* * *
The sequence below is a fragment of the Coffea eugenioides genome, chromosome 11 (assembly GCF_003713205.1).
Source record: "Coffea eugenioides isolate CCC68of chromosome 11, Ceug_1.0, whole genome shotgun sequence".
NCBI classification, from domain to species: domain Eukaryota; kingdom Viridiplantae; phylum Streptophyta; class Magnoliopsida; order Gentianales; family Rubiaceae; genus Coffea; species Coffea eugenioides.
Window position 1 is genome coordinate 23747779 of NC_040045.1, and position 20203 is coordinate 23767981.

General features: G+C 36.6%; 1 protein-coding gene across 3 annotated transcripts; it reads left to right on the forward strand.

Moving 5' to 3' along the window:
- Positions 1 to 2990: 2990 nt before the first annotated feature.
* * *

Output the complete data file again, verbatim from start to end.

The sequence below is a fragment of the Coffea eugenioides genome, chromosome 11 (assembly GCF_003713205.1).
Source record: "Coffea eugenioides isolate CCC68of chromosome 11, Ceug_1.0, whole genome shotgun sequence".
NCBI classification, from domain to species: domain Eukaryota; kingdom Viridiplantae; phylum Streptophyta; class Magnoliopsida; order Gentianales; family Rubiaceae; genus Coffea; species Coffea eugenioides.
Window position 1 is genome coordinate 23747779 of NC_040045.1, and position 20203 is coordinate 23767981.

General features: G+C 36.6%; 1 protein-coding gene across 3 annotated transcripts; it reads left to right on the forward strand.

Moving 5' to 3' along the window:
- Positions 1 to 2990: 2990 nt before the first annotated feature.